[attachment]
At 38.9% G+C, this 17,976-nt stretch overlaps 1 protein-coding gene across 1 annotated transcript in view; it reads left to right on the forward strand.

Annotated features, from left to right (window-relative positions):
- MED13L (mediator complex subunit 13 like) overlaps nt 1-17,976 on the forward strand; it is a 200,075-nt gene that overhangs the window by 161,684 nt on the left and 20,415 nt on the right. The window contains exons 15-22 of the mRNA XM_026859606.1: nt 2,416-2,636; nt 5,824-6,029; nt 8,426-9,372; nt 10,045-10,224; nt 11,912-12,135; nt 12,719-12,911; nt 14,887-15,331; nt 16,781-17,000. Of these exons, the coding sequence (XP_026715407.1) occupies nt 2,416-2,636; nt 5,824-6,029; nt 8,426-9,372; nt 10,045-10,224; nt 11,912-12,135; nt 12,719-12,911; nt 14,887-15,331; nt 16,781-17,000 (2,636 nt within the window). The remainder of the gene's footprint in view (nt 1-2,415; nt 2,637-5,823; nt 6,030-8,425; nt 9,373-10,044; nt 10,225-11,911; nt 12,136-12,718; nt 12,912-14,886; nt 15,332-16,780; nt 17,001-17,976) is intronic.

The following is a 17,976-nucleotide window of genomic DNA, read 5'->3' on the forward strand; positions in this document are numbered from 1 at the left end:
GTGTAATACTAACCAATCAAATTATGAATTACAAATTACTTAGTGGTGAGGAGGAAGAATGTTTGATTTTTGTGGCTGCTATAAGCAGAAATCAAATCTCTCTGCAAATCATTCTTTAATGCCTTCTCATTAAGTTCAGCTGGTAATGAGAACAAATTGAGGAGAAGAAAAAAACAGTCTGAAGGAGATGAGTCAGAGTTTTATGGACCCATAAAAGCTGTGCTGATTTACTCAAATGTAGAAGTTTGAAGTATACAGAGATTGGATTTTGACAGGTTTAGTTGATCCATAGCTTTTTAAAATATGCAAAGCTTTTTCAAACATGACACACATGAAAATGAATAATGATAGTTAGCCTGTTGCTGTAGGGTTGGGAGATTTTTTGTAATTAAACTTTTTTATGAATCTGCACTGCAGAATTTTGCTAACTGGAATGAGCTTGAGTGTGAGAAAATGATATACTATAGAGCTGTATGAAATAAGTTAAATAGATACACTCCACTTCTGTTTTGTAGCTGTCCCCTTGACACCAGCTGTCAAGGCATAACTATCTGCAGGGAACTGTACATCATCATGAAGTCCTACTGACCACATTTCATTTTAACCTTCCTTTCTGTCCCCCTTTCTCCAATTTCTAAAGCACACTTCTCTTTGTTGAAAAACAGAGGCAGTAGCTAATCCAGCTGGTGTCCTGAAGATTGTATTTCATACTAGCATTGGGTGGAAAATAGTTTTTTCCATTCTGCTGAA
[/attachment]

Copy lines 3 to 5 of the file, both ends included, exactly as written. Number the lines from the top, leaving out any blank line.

- MED13L (mediator complex subunit 13 like) overlaps nt 1-17,976 on the forward strand; it is a 200,075-nt gene that overhangs the window by 161,684 nt on the left and 20,415 nt on the right. The window contains exons 15-22 of the mRNA XM_026859606.1: nt 2,416-2,636; nt 5,824-6,029; nt 8,426-9,372; nt 10,045-10,224; nt 11,912-12,135; nt 12,719-12,911; nt 14,887-15,331; nt 16,781-17,000. Of these exons, the coding sequence (XP_026715407.1) occupies nt 2,416-2,636; nt 5,824-6,029; nt 8,426-9,372; nt 10,045-10,224; nt 11,912-12,135; nt 12,719-12,911; nt 14,887-15,331; nt 16,781-17,000 (2,636 nt within the window). The remainder of the gene's footprint in view (nt 1-2,415; nt 2,637-5,823; nt 6,030-8,425; nt 9,373-10,044; nt 10,225-11,911; nt 12,136-12,718; nt 12,912-14,886; nt 15,332-16,780; nt 17,001-17,976) is intronic.

The following is a 17,976-nucleotide window of genomic DNA, read 5'->3' on the forward strand; positions in this document are numbered from 1 at the left end:
GTGTAATACTAACCAATCAAATTATGAATTACAAATTACTTAGTGGTGAGGAGGAAGAATGTTTGATTTTTGTGGCTGCTATAAGCAGAAATCAAATCTCTCTGCAAATCATTCTTTAATGCCTTCTCATTAAGTTCAGCTGGTAATGAGAACAAATTGAGGAGAAGAAAAAAACAGTCTGAAGGAGATGAGTCAGAGTTTTATGGACCCATAAAAGCTGTGCTGATTTACTCAAATGTAGAAGTTTGAAGTATACAGAGATTGGATTTTGACAGGTTTAGTTGATCCATAGCTTTTTAAAATATGCAAAGCTTTTTCAAACATGACACACATGAAAATGAATAATGATAGTTAGCCTGTTGCTGTAGGGTTGGGAGATTTTTTGTAATTAAACTTTTTTATGAATCTGCACTGCAGAATTTTGCTAACTGGAATGAGCTTGAGTGTGAGAAAATGATATACTATAGAGCTGTATGAAATAAGTTAAATAGATACACTCCACTTCTGTTTTGTAGCTGTCCCCTTGACACCAGCTGTCAAGGCATAACTATCTGCAGGGAACTGTACATCATCATGAAGTCCTACTGACCACATTTCATTTTAACCTTCCTTTCTGTCCCCCTTTCTCCAATTTCTAAAGCACACTTCTCTTTGTTGAAAAACAGAGGCAGTAGCTAATCCAGCTGGTGTCCTGAAGATTGTATTTCATACTAGCATTGGGTGGAAAATAGTTTTTTCCATTCTGCTGAA